Djinns in the fields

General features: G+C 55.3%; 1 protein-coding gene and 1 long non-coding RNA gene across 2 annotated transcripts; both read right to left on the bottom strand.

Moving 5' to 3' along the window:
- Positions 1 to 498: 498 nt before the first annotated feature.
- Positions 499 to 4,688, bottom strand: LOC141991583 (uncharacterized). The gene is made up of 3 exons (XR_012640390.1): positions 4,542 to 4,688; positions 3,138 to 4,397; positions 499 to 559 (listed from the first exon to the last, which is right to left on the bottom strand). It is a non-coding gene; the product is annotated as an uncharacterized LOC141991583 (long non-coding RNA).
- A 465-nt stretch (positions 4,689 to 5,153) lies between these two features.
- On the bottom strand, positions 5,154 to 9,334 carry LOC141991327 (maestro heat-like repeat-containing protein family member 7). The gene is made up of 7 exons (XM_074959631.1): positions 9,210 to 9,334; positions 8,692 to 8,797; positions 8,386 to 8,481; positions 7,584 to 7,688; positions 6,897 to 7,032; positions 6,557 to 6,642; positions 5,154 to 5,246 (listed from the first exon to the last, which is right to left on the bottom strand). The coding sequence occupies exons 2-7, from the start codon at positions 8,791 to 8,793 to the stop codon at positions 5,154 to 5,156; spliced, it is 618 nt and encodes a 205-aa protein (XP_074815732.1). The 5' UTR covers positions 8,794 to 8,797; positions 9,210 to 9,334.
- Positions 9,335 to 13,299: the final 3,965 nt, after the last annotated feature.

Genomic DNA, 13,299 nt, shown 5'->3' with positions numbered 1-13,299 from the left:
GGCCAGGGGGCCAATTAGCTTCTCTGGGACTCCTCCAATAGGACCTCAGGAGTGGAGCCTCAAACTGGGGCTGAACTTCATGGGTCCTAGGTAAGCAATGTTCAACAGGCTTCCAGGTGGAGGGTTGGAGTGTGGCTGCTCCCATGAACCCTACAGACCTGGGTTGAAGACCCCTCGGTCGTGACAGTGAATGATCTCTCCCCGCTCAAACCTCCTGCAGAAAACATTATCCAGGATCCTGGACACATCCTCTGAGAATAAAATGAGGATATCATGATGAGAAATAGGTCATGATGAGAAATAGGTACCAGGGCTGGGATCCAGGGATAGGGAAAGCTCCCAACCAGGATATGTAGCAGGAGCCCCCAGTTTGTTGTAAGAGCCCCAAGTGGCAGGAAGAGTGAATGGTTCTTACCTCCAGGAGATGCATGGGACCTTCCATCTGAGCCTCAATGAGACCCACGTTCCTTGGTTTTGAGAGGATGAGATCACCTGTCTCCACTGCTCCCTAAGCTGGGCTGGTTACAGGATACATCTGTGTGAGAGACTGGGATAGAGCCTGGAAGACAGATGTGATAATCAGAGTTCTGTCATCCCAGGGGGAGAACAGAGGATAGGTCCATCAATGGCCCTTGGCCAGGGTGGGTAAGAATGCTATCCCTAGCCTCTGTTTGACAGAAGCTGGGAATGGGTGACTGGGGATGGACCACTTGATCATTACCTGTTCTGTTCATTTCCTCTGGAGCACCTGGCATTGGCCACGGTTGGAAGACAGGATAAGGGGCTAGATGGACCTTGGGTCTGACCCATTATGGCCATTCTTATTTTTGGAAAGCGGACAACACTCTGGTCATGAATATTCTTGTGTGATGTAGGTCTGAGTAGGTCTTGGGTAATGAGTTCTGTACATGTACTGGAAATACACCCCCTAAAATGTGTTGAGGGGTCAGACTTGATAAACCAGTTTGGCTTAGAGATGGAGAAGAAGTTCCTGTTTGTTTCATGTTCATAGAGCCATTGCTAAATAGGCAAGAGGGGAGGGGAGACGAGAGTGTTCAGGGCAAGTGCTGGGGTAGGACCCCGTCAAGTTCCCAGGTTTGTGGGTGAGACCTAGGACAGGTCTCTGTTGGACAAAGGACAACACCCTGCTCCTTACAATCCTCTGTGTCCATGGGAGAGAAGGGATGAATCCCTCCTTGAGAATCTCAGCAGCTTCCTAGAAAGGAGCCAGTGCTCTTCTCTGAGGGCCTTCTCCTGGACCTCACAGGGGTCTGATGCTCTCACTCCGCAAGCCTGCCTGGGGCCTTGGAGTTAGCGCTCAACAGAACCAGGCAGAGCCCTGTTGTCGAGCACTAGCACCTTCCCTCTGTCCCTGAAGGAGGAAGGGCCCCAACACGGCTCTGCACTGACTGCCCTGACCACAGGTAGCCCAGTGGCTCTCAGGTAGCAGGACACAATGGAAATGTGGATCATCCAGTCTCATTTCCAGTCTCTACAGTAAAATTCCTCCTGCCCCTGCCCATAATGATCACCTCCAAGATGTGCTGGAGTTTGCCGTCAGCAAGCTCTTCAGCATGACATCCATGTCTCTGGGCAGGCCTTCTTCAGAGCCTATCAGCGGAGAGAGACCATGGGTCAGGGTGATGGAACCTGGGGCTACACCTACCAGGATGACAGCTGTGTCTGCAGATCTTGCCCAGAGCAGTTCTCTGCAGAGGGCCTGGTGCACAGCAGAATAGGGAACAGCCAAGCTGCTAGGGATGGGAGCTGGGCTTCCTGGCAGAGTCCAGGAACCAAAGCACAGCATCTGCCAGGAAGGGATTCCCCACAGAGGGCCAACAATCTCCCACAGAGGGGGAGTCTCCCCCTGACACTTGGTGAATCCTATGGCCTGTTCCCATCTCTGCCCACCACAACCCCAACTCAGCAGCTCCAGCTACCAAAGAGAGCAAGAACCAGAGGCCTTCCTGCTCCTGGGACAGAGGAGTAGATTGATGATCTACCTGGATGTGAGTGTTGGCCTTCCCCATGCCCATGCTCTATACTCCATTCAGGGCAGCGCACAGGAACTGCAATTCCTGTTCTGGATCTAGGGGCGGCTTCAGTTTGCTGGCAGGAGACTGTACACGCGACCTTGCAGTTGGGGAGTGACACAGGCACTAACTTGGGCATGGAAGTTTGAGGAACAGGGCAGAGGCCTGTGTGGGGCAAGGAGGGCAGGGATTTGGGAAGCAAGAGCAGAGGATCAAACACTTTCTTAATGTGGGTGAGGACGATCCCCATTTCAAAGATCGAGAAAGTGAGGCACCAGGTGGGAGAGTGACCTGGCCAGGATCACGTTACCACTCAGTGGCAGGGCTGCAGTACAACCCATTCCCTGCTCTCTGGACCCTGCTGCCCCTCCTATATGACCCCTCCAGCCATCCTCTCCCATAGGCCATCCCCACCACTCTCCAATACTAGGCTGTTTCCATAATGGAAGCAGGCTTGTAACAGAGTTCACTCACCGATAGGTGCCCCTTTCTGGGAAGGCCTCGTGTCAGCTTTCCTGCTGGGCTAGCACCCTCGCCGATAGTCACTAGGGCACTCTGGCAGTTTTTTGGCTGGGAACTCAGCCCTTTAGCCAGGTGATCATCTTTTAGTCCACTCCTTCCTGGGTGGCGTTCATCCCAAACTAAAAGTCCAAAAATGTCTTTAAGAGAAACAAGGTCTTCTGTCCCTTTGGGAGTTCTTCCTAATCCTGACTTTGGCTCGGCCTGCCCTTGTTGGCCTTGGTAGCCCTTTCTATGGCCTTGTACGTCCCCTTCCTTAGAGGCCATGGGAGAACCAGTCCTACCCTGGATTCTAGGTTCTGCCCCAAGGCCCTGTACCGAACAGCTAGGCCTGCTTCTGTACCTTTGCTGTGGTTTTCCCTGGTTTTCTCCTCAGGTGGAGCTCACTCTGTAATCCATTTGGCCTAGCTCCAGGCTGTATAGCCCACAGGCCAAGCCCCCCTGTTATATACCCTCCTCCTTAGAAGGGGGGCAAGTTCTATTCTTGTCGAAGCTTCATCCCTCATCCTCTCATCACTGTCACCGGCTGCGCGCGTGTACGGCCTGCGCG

Dr Sanhita Kanungo